Friday, January 27, 2012

Grave Sight by Charlaine Harris

iconiconI fell in love with the Sookie Stackhouse books about a year and a half ago, so when I saw another book by the same author available in ebook format from my library, I jumped right on it.

Grave Sight is a quick read about a young woman who travels around the country with her brother, solving murder mysteries.  She is able to do this because she senses dead people, ever since she was hit by lightning as a child.  Her brother, who is actually her step-brother (I wonder if there will ever be any interesting developments there later in the series), more or less acts as her manager.

Grave Sight picks up when they've been doing this for a little while, as you gather by all the stories that crop up about previous jobs they've done.  (There were enough references to previous jobs that I actually kept checking to make sure I'd started with the first book.)  It's the beginning of the series, and you can see that it's going to be an interesting one.  Grave Sight wasn't very long, though, and I wonder if all of the books are that way.

Definitely a fun, quick read by a favorite author.  It may not be about vampires, but I love Charlaine Harris's style just the same!

Thursday, January 26, 2012

Fools Rush In by Kristan Higgins

iconiconFools Rush In was the last book of a run of Kristan Higgins books I checked out from the library.  I think they still have one or two more I have yet to read, but I needed a break first!

Millie, the heroine of this book, has had a crush on Joe since she was just a kid, but he has no idea she exists, so once she completes her doctor's degree, she returns home determined to make him notice her.  She loses weight, buys new clothes, and even gets a dog.

Of course, as you might imagine would happen, it turns out Joe isn't anything like how she'd built him up to be in her mind.  And it turns out that the man who really is everything she's ever dreamed of is closer than she realized.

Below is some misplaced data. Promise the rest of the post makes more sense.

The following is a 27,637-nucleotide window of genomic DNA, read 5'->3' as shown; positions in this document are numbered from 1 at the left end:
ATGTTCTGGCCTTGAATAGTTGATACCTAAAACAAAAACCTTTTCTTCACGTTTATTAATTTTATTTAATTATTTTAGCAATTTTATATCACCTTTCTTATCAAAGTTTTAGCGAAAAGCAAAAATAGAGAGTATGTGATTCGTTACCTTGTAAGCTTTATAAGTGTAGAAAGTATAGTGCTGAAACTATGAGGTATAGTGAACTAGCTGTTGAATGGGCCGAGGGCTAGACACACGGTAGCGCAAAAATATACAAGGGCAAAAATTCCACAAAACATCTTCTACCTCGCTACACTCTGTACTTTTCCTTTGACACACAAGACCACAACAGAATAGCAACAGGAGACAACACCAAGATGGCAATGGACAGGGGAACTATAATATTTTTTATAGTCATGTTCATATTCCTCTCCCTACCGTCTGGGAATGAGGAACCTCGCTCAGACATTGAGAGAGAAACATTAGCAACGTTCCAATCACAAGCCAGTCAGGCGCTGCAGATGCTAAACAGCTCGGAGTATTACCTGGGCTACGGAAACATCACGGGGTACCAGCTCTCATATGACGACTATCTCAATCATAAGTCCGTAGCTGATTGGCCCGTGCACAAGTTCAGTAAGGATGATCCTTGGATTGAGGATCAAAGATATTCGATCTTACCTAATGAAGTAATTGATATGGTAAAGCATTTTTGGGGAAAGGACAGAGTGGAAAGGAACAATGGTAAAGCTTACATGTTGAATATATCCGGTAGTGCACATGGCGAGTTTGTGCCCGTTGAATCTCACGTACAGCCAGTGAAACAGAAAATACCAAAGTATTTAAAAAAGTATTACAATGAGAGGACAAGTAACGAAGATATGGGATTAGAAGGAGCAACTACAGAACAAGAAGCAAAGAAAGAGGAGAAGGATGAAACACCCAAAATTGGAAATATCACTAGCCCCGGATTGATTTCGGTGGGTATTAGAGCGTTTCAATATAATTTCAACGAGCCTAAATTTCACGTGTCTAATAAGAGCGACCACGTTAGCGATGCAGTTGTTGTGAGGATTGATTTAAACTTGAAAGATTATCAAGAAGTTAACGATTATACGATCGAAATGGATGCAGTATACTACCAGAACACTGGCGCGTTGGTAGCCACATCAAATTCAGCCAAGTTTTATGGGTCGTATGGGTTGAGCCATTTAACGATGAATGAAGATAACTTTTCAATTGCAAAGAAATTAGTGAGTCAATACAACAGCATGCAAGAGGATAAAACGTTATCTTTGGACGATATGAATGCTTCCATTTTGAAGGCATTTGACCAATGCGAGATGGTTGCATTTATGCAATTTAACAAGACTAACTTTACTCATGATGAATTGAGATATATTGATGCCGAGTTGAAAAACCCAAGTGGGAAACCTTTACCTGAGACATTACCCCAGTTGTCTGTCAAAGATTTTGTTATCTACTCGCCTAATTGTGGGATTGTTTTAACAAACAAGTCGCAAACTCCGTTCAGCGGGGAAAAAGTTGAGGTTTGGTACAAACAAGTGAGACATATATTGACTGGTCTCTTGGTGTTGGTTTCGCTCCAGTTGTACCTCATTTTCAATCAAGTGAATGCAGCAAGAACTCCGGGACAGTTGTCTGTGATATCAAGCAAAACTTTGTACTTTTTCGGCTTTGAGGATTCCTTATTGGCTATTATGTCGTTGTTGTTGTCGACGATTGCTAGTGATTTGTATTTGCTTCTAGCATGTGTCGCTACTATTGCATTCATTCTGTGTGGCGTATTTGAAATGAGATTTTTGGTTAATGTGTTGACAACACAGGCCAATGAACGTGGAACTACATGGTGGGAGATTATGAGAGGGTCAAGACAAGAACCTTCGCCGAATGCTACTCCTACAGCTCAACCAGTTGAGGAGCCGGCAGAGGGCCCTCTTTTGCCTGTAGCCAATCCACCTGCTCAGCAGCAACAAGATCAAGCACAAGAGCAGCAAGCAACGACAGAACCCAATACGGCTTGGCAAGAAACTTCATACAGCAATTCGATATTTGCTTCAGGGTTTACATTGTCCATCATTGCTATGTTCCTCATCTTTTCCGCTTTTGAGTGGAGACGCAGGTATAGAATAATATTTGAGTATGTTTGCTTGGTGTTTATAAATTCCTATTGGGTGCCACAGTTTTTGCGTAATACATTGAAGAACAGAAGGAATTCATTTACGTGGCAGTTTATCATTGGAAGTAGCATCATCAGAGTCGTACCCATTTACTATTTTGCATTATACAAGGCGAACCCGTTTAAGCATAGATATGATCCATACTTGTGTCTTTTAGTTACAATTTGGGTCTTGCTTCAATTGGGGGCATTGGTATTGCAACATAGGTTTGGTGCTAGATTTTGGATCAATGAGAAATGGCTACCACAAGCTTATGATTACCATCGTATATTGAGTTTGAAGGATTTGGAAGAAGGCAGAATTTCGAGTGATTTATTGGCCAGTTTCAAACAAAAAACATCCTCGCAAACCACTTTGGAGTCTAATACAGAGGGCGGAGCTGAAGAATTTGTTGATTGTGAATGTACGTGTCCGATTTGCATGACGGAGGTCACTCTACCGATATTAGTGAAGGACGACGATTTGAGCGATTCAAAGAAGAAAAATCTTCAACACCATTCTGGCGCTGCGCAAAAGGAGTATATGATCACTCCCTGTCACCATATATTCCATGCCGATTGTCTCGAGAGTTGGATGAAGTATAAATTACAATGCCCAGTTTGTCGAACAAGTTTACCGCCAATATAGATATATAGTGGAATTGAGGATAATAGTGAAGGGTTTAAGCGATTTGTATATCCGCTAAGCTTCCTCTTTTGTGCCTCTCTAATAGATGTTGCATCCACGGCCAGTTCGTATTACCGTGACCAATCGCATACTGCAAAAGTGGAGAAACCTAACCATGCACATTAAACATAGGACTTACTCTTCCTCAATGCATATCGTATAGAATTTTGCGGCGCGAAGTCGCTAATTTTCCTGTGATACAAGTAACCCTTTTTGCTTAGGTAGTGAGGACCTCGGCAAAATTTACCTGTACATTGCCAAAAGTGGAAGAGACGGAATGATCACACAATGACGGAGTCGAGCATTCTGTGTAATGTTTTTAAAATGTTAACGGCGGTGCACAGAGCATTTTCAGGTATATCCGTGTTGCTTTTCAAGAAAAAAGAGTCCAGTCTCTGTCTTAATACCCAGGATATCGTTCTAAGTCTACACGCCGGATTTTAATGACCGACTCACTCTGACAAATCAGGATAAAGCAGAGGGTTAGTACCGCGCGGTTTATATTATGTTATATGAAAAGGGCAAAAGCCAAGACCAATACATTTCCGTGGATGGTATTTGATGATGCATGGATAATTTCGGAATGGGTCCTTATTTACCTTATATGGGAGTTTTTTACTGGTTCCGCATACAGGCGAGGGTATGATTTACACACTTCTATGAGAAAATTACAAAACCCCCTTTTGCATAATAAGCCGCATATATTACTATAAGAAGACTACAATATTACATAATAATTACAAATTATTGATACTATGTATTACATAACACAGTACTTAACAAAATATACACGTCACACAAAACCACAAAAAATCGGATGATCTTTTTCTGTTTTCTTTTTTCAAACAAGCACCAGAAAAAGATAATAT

Like many of Kristan Higgins's books, Fools Rush In challenges generally accepted ideas of romance, especially of romance novels.  The hero in this book is much older than Millie, and was previously married to (gulp) her perfect older sister.  As you can imagine, this makes for some awkward moments when they realize how they feel about one another — and when they finally get together!

But a trend that I'm starting to recognize in Higgins's books, and one I really like, is that the love she writes about isn't (usually) based on lust.  In The Next Best Thing and Just One of the Guys, two other books of hers that I read recently, the love interest was always someone the heroine didn't expect — because he was her best friend.  Higgins's books are romance novels that are about healthy relationships... and they're wonderfully entertaining.  Amazing!  It is possible!

Growing up with books is important!

Just one more off-topic post before I get back to the business of reviewing books.  A couple of weeks ago I saw a story on NPR about Walter Dean Myers, the new ambassador for Young People's Literature.  In the interview, Myers talks a lot about how books are important parts of your life, and stresses that, as part of his goals, he wants young children to be read to every day.

There is this idea that what children need, in order to do well in school and in life, is to be read to every day.  And while I think that's true, this widely held notion is actually a fallacy.  Being read to every day doesn't impact how kids do in reading and in school — how many books they have at home does.

This is not to say that if you put 500 books in the home of every poor kid in the city, they are suddenly going to start doing well in school.  But think about it: Adults who value reading tend to have lots of books in the home.  Their children see them modeling habits that emphasize the value of reading and books, and they in turn grow up to value reading and books.

In other words, reading to your children every day is good, but it's not enough.  If you view it as a chore, chances are your children will too.  But if you surround yourself with books and read a lot, for the pleasure of it, in front of your children, they will absorb that passion for reading, and their own lives will benefit from it.